Indians love to buy gold. Lots and lots of it. The younger junta would rather buy diamonds now but if and when you get married I bet you will end up buying (or receiving as a gift) one bhaari bharkam 'gold set' .
That you may keep it in the bank locked up until it's time to pass on to your own offspring is another story!
Sold on gold
In the old days, you bought gold from a trusted family sunaar or goldsmith. Not that these sunaars were actually worthy of that trust. 22 karat gold was invariably adulterated and actually only 20 or even 18 karat gold.
Over time, the smarter 'family goldsmiths' made the transition to large, opulent showrooms. And though most share the common community name 'Zaveri', each is a brand in its own right.
But rest assured you are still buying on 'trust'. Every shop promises you can return your jewellery and get full paisa waapas at the prevailing sone ka bhaav(minus 'making charges'). Take the same jewellery to another shop and the fellow will shake his head and say,"Isme to milawat hai."
Given this scenario it would seem that branded gold jewellery was 'just what the doctor ordered'. In the early 90s, Tanishq entered the market with the promise of "purity". Their initial promo invited you to bring your gold and test it at their shops - to see how much ghotala your 'trusted' jeweller is actually committing.
But you know what - despite knowing you are most likely being cheated - we continue to patronise the zaveris. Tanishq - for all its promise - remains a small corporate player in a vast unorganised market.
Why unbranded still rules
a) Its locations suck: In Mumbai, Tanishq has a showroom at Churchgate. And not in Zaveri bazaar or Opera house where people go to buy jewellery. That makes no sense. Wherever there is a Tribhovandas Bhimji Zaveri or Waman Hari Pethe - hell or highwater - I'd want Tanishq next door!
Just like wherever there's a Barista, there's a Cafe Coffee Day - so the consumer who's decided on a coffee fix can easily walk into either!
b) They don't 'sell' well: A good salesperson can make or break a sale. Jewellery showrooms, like sari emporiums, require a special breed of salesperson. One with an intimate understanding of the woman's psyche - and in many cases the husband/ mother in law in tow.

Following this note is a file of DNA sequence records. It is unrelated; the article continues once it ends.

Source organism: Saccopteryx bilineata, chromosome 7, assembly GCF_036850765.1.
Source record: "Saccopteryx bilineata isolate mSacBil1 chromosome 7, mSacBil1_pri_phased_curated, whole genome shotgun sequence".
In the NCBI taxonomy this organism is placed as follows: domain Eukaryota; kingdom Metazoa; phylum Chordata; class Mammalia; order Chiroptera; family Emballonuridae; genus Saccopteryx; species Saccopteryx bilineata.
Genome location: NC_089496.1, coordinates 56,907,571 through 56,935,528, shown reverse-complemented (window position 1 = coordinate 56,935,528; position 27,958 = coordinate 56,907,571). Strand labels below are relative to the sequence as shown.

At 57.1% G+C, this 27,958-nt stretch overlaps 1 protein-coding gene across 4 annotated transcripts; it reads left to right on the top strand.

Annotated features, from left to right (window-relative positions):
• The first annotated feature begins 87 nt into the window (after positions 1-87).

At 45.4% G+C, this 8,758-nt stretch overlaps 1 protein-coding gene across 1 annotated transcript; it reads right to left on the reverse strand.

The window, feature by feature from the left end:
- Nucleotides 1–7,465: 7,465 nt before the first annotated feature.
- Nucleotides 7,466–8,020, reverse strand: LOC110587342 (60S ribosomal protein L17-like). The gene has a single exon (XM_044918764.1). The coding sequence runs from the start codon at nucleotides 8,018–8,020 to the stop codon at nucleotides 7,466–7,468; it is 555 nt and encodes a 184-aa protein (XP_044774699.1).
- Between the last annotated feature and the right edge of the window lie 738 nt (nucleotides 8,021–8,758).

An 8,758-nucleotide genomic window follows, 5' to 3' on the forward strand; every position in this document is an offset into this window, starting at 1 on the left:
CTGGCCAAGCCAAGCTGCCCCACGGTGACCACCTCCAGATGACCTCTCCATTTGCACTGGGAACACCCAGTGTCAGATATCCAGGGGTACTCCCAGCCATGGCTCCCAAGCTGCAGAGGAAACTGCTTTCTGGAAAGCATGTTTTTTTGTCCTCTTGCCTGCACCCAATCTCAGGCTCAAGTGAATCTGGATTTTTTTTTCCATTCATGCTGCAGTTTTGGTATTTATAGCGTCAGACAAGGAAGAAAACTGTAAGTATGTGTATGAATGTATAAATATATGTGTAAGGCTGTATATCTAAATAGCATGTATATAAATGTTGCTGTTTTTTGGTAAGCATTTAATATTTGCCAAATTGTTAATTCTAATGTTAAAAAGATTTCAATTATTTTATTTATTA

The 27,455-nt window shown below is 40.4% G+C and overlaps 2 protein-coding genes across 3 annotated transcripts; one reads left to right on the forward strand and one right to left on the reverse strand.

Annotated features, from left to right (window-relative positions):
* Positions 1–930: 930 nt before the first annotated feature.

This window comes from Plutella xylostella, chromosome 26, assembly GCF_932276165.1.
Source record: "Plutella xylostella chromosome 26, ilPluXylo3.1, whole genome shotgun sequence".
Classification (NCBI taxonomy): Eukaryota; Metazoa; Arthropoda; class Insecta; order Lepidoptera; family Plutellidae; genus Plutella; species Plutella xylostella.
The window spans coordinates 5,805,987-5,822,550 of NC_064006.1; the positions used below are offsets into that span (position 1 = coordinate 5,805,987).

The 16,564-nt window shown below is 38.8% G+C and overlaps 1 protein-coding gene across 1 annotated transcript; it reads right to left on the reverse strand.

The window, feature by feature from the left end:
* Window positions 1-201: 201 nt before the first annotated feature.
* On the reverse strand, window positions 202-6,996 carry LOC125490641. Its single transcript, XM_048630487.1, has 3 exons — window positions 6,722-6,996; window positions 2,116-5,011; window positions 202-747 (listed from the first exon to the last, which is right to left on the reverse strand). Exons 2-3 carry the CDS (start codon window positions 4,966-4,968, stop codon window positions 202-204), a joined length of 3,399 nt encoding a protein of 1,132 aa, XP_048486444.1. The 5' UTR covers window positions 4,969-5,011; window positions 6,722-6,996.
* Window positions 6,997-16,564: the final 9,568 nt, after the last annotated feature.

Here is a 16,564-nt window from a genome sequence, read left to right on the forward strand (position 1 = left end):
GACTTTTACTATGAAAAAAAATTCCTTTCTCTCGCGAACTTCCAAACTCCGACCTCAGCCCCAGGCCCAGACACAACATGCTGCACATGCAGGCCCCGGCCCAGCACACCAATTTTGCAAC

The salesperson needs to keep showing you more pieces ("dekhiye na, dekhne ka koi tax nahin") without getting upset. Ordering tea, making small talk, offering subtle positive reinforcements - going the extra distance.
I swear the last time my mom went jewellery shopping she walked out with something 50% more expensive than what she'd intended to buy. And the sales lady was at least 50% responsible for the decision.
At Tanishq, the salespeople are polite and helpful but at the end of the day, they are employees of a company. If you walk in at 7.45 and the shop closes at 8 pm. they're more in a hurry to shut shop and head home than make a sale.
Whereas the zaveri's salespeople are additionally motivated by commissions -and the difference shows.
c) Not enough variety: Although they advertise a huge range, not every showroom actually stocks all the pieces. So sometimes you just aren't satisfied on that count. Seeing 50 kinds of bangles or 100 different saris - in order to buy ONE - is actually part of the whole experience
Getting it right
But the reason I am actually writing about Tanishq is to commend them for a new initiative.
Finally, a company which has realised that arbit 'product placement' does absolutely nothing for the brand. Something I hope many other marketers - and especially those of youth brands - learn from and follow.
In the new Shahrukh-Rani starrer Paheli, Tanishq has engineered a product placement. Rani, who plays a traditional Rajasthani girl, wears Tanishq jewellery throughout the film. But the brand receives a mention only in the credits.
The strategy is to publicise the fact that Rani is wearing Tanishq through promos in other mediums - make it a talking point - and sell a 'Paheli collection' in Tanishq stores. In an interview to Businessworld,
the brand manager asserts that "ever since the publicity campaign was launched, footfalls in Tanishq stores have almost doubled".
Here's wishing the strategy is a success and that the likes of Subhash Ghai take note. The scene in Yaadein where the mother is dying and the camera inadvertently or otherwise focuses on a Coca cola keychain was one of the worst moments in Bollywood product placement history!
A good product placement is effortless, and integral to the story. Hrithik Roshan asking for Bournvita in 'Koi Mil Gaya' the first time he went to Preity's house was a great one. You're not even sure if Cadbury's paid for that (they did)
Here's to more creative answers to the product placement paheli!